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Fishes and invertebrates in Gulf of Alaska bays and islands : results from inshore ecosystem surveys in 2011 and 2013
  • Published Date:
    2017
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Fishes and invertebrates in Gulf of Alaska bays and islands : results from inshore ecosystem surveys in 2011 and 2013
Details:
  • DOI:
    doi:10.7289/V5/TM-AFSC-344
  • Corporate Authors:
    Alaska Fisheries Science Center (U.S.)
  • Series:
    NOAA technical memorandum NMFS-AFSC ; 344
  • Document Type:
  • Description:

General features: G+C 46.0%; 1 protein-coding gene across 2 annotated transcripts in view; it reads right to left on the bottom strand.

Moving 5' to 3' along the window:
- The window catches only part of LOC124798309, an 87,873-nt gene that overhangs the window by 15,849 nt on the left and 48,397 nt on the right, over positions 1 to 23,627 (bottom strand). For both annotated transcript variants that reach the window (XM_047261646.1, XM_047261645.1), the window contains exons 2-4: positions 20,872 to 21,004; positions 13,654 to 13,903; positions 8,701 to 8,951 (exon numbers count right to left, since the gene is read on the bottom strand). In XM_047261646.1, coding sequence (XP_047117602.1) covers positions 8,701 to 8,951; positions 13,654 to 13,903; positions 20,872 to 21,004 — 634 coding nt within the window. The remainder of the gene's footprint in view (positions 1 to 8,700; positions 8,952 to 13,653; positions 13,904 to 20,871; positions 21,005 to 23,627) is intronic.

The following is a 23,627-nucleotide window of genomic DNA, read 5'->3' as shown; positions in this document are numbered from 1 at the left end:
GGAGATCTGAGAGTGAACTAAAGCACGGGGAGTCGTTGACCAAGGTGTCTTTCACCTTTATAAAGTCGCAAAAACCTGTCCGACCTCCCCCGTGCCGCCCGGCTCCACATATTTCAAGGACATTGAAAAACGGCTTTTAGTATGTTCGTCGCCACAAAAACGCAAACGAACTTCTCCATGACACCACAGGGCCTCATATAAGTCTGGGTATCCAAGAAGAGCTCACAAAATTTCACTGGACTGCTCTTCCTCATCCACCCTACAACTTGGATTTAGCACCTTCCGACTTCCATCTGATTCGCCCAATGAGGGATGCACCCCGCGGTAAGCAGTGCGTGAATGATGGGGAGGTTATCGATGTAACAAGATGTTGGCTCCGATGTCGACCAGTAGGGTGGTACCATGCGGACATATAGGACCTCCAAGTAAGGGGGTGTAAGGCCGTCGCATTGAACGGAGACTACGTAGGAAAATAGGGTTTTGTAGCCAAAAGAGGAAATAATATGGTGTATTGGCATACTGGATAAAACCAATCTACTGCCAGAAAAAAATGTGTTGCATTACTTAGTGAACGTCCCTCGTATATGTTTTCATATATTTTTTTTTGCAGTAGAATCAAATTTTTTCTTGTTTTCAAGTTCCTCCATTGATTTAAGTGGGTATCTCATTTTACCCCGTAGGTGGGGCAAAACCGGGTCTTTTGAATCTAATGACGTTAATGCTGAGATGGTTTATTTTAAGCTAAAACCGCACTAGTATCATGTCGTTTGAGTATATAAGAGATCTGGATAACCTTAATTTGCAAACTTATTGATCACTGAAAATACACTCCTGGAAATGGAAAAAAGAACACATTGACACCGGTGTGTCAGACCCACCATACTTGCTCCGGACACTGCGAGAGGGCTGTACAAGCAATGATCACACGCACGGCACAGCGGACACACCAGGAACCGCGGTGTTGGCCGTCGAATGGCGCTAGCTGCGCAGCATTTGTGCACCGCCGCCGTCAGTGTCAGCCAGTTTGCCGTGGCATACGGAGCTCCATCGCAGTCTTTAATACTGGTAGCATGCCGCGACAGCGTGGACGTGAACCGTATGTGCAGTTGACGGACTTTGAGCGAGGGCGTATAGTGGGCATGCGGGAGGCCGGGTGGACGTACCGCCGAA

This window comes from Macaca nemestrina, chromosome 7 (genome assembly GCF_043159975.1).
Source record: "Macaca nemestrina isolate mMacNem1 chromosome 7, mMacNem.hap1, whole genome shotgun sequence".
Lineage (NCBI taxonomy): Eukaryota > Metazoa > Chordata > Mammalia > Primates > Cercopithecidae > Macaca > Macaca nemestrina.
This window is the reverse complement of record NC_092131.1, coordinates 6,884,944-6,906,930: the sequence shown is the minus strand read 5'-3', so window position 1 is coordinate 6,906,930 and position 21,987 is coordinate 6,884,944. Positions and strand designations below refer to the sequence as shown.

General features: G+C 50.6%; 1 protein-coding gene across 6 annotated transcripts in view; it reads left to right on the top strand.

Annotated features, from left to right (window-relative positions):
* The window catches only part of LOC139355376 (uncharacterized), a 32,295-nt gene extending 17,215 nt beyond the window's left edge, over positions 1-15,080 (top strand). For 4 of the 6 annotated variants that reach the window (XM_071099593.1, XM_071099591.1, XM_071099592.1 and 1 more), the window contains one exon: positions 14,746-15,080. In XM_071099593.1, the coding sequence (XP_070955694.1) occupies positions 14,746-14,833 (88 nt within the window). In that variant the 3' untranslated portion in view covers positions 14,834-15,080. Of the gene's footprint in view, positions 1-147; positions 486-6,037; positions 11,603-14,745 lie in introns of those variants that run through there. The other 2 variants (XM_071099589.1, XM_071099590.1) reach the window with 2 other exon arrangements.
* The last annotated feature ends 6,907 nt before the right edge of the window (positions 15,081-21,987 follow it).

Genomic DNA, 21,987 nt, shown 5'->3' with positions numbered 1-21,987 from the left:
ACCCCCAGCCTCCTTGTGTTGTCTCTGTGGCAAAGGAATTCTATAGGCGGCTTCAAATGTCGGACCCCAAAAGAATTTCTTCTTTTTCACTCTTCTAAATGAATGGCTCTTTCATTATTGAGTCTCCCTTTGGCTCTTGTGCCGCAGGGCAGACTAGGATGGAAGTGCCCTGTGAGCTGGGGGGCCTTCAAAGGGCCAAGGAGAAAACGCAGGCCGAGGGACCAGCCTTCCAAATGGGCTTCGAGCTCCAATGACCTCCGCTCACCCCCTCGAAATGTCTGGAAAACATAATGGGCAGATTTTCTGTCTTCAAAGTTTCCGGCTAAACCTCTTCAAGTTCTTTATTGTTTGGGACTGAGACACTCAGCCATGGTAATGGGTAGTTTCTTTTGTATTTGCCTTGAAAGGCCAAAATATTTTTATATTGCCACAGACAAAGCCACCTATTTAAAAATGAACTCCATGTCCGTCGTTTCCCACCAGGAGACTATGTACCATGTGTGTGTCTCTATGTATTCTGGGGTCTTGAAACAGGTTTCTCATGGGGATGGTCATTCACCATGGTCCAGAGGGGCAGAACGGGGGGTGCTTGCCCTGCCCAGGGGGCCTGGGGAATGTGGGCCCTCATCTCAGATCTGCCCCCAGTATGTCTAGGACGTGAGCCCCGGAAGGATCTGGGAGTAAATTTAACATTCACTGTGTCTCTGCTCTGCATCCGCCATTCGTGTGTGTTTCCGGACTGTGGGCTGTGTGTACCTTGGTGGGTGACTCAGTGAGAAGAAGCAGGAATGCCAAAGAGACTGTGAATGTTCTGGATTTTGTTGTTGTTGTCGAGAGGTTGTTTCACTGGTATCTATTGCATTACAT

This report provides a comprehensive summary of the inshore ecosystem surveys conducted during 2011 and 2013 as part of the Gulf of Alaska's (GOA) Integrated Ecosystem Research Program (IERP). The GOAIERP was a large interdisciplinary project with the goal to understand how the GOA environment influences the early survival of juvenile fishes. An essential element of this program was synoptic surveying of inshore and offshore areas in different years and seasons. The work described here addressed the inshore research. Comprehensive fish and invertebrate surveys, as well as oceanographic sampling, were conducted at 11 inshore sites in 2011 and 2013. Two of the sites were islands or island archipelagos and the remainder were embayments of various sizes. Sites were selected based in part on the overall GOAIERP research design that was structured as a comparative study between regions in the eastern and central GOA. Sites were chosen to be representative of the inshore environment of each study region and also to allow comparisons between regions. Surveys were conducted in spring, summer, and fall although fall sampling was limited in both years due to weather and the 2013 shutdown of the federal government. Sampling platforms included a medium-sized chartered vessel in each region equipped for inshore fish sampling and oceanographic work. A 16-ft inflatable skiff was used for nearshore work. Fish sampling was primarily achieved using acoustic surveys and nearshore seine sampling, although small bottom and surface trawls were also conducted. Oceanographic sampling was performed in the nearshore and in the wider inshore waters. Nearshore vegetated habitats included eelgrass and kelps, and most sites had at least some of each habitat type. Seasonal patterns of temperature and salinity were similar among sites, with warming and freshening of waters during summer. Summer temperatures were similar across sites, but protected bays generally had lower salinities. Acoustic backscatter attributed to either fish or zooplankton based on frequency differences varied substantially among sites, years, and seasons. Fish and zooplankton backscatter increased with bottom depth. Fishes were more abundant in 2013, while zooplankton were more abundant in 2011. Sampling of echosign was limited but typically produced catches of Pacific herring Clupea pallasii, walleye pollock Gadus chalcogrammus, and Sebastes species. Nearshore fish communities were also variable but some common trends were evident. Saffron cod Eleginus gracilis were found only at the central GOA sites, while shiner perch Cymatogaster aggregata occurred only in the east. At most sites there was a strong seasonal pattern in the abundance and composition of nearshore fish species, driven mainly by the appearance of age-0 Pacific cod Gadus macrocephalus, saffron cod, walleye pollock, and Hexagrammos species during the summer. Length data revealed seasonal patterns in the growth of these juvenile fishes and suggested the possibility of different seasonal cohorts for some species. In general, attributes of individual sites appeared to be more important than broad-scale regional differences. The surveys provided substantial evidence for the importance of inshore areas as refuges for fish, particularly early juveniles. [doi:10.7289/V5/TM-AFSC-344 (http://dx.doi.org/10.7289/V5/TM-AFSC-344)]